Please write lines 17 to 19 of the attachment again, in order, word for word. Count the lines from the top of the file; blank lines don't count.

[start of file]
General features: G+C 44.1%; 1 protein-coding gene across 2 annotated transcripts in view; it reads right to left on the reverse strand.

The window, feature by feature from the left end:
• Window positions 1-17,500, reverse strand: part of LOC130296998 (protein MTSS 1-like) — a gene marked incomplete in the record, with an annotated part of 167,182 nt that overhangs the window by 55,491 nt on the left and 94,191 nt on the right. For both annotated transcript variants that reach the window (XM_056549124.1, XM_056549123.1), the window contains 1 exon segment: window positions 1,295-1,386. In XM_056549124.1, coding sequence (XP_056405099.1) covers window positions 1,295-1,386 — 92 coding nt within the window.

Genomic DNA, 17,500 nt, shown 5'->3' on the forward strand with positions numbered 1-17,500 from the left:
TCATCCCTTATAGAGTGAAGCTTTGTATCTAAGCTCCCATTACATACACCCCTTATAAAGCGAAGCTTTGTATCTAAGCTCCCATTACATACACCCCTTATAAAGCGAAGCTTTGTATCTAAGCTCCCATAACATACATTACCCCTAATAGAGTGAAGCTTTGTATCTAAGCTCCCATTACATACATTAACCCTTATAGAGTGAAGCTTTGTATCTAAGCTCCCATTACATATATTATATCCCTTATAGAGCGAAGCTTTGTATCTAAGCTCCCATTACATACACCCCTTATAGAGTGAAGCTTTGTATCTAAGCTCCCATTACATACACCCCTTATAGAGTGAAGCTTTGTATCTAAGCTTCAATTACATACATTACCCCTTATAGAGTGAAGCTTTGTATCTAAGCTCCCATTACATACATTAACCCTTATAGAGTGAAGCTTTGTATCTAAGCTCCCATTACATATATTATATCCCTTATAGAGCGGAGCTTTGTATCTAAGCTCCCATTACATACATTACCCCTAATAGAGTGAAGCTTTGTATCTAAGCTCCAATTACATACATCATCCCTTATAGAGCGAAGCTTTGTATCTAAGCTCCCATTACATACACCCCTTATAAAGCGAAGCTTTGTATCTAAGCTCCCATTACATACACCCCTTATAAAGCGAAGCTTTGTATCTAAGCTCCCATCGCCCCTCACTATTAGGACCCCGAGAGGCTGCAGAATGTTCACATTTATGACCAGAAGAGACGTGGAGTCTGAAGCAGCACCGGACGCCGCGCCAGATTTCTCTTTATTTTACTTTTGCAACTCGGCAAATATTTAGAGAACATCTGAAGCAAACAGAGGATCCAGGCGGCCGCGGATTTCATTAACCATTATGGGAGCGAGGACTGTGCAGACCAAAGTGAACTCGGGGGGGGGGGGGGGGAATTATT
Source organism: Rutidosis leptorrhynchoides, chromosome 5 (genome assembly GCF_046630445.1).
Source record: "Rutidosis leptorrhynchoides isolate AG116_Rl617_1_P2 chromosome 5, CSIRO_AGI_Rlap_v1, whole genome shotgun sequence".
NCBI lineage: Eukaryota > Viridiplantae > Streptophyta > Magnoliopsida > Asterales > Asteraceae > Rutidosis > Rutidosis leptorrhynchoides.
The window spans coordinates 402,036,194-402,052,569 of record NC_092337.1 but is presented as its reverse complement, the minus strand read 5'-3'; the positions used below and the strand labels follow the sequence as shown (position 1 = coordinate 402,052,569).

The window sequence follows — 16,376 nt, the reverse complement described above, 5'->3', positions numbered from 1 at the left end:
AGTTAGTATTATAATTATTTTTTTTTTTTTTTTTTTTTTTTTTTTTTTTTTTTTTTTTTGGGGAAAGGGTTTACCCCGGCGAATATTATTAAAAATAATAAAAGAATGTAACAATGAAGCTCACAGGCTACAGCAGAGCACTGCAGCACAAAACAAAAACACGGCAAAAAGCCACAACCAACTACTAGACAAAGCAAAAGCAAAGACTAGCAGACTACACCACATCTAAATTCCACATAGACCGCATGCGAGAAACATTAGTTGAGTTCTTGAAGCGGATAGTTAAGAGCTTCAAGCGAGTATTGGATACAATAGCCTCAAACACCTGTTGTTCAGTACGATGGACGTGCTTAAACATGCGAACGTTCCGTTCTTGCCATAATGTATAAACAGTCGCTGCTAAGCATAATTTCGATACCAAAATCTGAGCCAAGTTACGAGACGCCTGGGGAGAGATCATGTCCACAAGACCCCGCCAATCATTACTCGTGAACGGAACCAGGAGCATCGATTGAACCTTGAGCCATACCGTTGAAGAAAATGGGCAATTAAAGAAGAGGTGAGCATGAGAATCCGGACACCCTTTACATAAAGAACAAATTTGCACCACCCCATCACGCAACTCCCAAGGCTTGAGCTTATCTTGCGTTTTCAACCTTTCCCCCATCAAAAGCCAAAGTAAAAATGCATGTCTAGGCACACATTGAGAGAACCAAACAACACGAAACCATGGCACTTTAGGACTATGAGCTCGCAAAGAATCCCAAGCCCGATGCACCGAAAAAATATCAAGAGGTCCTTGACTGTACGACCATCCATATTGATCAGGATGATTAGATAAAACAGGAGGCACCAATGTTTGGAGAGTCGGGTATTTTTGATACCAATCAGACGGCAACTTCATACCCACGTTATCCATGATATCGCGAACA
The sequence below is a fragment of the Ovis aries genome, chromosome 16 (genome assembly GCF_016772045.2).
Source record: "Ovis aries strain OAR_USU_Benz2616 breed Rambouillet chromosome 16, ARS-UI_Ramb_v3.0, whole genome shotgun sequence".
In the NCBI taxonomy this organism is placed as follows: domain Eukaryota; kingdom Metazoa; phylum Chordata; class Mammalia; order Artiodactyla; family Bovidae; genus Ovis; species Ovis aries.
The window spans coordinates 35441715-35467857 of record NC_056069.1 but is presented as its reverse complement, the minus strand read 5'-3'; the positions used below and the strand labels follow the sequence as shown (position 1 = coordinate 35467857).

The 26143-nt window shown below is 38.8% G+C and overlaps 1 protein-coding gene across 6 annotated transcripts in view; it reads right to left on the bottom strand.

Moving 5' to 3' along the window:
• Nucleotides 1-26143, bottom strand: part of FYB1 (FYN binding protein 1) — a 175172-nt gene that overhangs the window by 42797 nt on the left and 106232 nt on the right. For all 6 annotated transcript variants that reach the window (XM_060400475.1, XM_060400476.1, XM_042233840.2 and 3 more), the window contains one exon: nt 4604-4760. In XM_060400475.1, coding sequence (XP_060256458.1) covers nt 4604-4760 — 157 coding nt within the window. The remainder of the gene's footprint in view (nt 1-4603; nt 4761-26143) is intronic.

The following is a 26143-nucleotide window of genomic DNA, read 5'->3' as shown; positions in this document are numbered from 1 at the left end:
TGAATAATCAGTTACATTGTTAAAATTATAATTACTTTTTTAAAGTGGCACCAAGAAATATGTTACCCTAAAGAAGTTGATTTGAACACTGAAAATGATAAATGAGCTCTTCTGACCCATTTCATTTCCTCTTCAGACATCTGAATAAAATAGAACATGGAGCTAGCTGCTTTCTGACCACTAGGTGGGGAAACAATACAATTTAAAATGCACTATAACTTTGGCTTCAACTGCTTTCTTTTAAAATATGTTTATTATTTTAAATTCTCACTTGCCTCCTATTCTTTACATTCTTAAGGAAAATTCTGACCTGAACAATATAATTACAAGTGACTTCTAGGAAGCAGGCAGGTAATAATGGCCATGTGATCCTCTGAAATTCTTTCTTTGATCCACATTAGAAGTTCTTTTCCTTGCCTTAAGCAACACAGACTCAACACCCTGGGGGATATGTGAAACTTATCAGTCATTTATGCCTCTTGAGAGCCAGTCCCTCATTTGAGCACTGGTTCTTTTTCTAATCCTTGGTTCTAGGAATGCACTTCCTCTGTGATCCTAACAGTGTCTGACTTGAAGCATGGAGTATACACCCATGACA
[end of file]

Moving 5' to 3' along the window:
• Nucleotides 1-26143, bottom strand: part of FYB1 (FYN binding protein 1) — a 175172-nt gene that overhangs the window by 42797 nt on the left and 106232 nt on the right. For all 6 annotated transcript variants that reach the window (XM_060400475.1, XM_060400476.1, XM_042233840.2 and 3 more), the window contains one exon: nt 4604-4760. In XM_060400475.1, coding sequence (XP_060256458.1) covers nt 4604-4760 — 157 coding nt within the window. The remainder of the gene's footprint in view (nt 1-4603; nt 4761-26143) is intronic.

The following is a 26143-nucleotide window of genomic DNA, read 5'->3' as shown; positions in this document are numbered from 1 at the left end: